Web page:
Developer Alan Chatham picked up his latest building for nearly a third its value two years before, after the property crash slashed prices in Birmingham city centre.
The former Post & Mail Building on Weaman Street is set to become the latest mixed-use project from Birmingham Development Company, the team behind the Mailbox and the Cube.
And it has emerged BDC paid just over £5 million for the city-centre site, significantly less than the £14.3m deal arranged for the building just two years earlier.
The figure was revealed in the recent six-month accounts of Trinity Mirror, the owner of the site and the parent company of the group that includes the Birmingham Post and its sister titles.
The 500,000 sq ft building has been empty since October last year when Trinity Mirror’s Midland titles moved to their current home at Fort Dunlop.
BDC said they would be turning the site into another mixed use development along the lines of their current success, but details have been scarce so far. The move was hailed by council leader Mike Whitby after being announced two weeks ago.
The Post & Mail Building was bought by BDC after going on the market again when a deal with a previous buyer collapsed.
Abstract Land – which had bought the other half of the former Post and Mail site and turned it into the 14-storey Colmore Plaza tower that stands there now – arranged a £14.3 million deal with Trinity Mirror to buy the building in 2007, but the sale fell through.
London-based Abstract still had to pay the £1.4 million deposit to Trinity Mirror despite the sale falling through.The property market in the city centre has been hit hard by the recession, with many developers struggling to find takers for the space in the new buildings being put up around the area.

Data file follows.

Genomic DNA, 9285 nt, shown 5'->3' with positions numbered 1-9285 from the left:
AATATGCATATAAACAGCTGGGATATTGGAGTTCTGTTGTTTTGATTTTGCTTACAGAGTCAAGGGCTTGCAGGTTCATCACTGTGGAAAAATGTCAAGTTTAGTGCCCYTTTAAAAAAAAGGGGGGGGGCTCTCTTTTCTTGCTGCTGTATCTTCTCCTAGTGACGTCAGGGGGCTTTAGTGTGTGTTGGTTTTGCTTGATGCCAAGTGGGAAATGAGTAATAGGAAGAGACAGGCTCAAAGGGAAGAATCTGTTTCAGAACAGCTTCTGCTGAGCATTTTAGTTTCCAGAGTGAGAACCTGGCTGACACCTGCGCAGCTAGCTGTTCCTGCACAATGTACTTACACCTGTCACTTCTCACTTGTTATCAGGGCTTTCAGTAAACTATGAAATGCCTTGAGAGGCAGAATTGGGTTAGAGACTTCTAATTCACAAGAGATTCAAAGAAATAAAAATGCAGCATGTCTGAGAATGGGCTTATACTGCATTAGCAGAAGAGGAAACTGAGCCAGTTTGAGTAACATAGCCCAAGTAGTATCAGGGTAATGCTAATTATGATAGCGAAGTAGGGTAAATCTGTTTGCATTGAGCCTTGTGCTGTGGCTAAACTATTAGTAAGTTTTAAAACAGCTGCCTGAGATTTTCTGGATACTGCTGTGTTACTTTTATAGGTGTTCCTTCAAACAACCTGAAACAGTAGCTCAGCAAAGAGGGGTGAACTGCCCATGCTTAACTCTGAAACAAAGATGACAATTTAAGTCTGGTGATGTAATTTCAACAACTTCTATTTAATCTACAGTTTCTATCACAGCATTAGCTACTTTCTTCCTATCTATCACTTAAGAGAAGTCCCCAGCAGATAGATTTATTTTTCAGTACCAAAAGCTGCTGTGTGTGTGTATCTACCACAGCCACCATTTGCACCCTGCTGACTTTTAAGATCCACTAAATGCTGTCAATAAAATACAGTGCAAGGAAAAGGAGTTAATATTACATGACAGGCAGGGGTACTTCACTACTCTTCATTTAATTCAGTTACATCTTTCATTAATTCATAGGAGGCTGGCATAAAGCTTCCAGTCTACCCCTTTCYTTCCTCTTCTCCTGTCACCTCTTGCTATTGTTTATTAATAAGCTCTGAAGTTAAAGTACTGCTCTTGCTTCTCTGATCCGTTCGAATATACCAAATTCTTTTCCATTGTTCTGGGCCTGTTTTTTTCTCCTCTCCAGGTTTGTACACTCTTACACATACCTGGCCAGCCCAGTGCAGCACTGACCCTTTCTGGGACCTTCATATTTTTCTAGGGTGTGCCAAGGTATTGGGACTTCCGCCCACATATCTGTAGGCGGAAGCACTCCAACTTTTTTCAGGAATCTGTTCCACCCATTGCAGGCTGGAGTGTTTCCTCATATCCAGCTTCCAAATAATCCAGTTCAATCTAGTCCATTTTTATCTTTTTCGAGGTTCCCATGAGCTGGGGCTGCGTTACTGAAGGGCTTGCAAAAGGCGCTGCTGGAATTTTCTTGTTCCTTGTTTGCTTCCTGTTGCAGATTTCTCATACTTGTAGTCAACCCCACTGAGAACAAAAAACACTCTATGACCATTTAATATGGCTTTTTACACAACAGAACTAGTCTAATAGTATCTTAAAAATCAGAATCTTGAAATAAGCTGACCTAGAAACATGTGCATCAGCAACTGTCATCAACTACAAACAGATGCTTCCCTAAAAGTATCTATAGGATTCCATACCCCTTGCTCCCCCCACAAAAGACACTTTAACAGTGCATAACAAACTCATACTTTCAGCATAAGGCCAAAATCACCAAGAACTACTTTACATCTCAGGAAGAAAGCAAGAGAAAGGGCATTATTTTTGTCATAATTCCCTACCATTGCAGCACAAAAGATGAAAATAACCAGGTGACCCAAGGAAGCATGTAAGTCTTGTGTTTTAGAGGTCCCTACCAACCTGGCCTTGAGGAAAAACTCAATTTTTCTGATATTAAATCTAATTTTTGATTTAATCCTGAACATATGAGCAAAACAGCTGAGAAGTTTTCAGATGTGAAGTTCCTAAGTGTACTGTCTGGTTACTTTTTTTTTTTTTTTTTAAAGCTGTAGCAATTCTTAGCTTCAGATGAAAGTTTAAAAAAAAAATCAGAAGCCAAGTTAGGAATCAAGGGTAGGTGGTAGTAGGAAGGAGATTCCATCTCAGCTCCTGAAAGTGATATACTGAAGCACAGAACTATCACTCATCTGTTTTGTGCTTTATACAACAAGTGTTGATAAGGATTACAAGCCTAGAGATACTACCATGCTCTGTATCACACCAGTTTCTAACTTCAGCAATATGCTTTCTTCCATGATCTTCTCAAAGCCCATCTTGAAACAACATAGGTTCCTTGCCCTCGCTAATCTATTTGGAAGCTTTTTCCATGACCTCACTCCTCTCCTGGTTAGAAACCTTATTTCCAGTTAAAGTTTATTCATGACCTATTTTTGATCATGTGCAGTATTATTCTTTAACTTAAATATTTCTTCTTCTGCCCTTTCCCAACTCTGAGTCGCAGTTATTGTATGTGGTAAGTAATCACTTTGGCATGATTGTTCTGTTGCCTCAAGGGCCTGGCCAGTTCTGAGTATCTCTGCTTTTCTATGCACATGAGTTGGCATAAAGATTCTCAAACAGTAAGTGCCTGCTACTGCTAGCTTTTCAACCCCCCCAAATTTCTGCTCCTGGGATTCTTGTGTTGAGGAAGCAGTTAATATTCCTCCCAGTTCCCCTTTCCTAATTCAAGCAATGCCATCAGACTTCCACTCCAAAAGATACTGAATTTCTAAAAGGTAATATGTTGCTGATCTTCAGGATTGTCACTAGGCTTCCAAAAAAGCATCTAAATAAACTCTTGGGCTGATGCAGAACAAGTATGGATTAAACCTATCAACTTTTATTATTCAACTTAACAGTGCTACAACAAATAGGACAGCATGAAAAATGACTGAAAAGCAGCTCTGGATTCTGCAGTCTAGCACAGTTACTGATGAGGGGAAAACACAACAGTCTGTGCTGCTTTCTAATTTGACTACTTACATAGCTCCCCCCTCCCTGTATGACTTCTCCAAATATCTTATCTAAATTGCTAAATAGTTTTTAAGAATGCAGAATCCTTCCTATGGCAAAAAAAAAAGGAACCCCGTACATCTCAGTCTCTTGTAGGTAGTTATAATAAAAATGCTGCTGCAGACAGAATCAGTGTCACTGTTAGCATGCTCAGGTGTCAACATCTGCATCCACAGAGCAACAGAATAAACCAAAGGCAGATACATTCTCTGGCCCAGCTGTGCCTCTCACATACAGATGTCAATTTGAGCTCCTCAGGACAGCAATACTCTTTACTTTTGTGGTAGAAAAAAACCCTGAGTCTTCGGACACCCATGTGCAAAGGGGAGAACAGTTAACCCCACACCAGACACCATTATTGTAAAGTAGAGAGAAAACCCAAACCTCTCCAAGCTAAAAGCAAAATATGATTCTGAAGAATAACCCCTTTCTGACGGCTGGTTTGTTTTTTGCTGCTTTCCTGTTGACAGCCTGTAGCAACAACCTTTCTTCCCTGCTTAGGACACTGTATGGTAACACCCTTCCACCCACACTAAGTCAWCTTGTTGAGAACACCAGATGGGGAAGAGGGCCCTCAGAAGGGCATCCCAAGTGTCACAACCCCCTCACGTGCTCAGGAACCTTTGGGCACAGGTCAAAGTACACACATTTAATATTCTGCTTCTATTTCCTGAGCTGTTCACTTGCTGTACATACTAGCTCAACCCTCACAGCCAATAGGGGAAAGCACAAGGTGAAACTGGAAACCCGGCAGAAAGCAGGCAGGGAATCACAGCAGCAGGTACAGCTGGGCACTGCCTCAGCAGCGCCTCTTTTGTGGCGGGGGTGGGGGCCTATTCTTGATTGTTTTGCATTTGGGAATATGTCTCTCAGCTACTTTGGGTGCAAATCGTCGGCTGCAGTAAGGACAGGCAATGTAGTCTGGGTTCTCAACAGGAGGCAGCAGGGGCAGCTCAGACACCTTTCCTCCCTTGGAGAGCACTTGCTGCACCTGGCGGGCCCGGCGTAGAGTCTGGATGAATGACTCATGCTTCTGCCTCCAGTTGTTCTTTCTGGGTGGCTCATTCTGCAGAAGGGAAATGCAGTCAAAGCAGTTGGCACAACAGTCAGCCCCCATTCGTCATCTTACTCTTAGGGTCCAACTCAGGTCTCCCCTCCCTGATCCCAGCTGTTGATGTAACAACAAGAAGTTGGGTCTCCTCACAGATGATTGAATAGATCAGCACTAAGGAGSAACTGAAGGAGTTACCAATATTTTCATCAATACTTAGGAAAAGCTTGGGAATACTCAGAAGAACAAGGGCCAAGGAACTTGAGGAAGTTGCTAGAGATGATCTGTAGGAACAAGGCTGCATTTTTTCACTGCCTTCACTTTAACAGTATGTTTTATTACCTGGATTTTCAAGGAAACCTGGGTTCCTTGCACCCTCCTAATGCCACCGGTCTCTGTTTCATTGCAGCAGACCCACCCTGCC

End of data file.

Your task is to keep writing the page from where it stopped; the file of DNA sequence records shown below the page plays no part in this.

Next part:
BDC made its name with the development of the Mailbox, turning a former sorting office into one of the city’s most recognisable landmarks. They are currently in the process of completing the £100 million Cube development, which is the second part of the Mailbox plans. The Cube is being built out by BDC’s main contractor arm Buildability.
After making the Weaman Street purchase they described it as an opportunity to buy at the bottom of the property cycle, saying the building was “a monster of a place” that had huge opportunities for development. The six-month accounts published by Trinity Mirror showed the firm had made a pre-tax profit of £31.1 million for the first half of the year, compared to £70.8 million the previous year. Revenue was down to £383 million from £460 million. But share prices rose sharply after the firm said the decline in advertising income had started to turn.